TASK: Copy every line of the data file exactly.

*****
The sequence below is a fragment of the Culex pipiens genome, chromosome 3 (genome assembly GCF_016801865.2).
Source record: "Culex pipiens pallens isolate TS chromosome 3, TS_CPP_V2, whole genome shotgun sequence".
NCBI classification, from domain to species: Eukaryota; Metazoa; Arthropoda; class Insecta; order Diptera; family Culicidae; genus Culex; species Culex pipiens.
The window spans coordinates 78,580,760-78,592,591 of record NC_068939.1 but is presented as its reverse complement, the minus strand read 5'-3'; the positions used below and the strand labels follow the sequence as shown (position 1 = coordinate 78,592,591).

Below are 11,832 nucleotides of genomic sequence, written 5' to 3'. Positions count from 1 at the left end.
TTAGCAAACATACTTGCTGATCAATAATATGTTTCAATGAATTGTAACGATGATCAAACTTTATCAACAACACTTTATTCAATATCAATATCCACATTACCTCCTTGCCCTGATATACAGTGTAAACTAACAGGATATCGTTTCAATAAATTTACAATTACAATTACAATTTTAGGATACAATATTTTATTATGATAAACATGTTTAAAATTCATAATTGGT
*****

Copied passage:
The sequence below is a fragment of the Culex pipiens genome, chromosome 3 (genome assembly GCF_016801865.2).
Source record: "Culex pipiens pallens isolate TS chromosome 3, TS_CPP_V2, whole genome shotgun sequence".
NCBI classification, from domain to species: Eukaryota; Metazoa; Arthropoda; class Insecta; order Diptera; family Culicidae; genus Culex; species Culex pipiens.
The window spans coordinates 78,580,760-78,592,591 of record NC_068939.1 but is presented as its reverse complement, the minus strand read 5'-3'; the positions used below and the strand labels follow the sequence as shown (position 1 = coordinate 78,592,591).

Below are 11,832 nucleotides of genomic sequence, written 5' to 3'. Positions count from 1 at the left end.
TTAGCAAACATACTTGCTGATCAATAATATGTTTCAATGAATTGTAACGATGATCAAACTTTATCAACAACACTTTATTCAATATCAATATCCACATTACCTCCTTGCCCTGATATACAGTGTAAACTAACAGGATATCGTTTCAATAAATTTACAATTACAATTACAATTTTAGGATACAATATTTTATTATGATAAACATGTTTAAAATTCATAATTGGT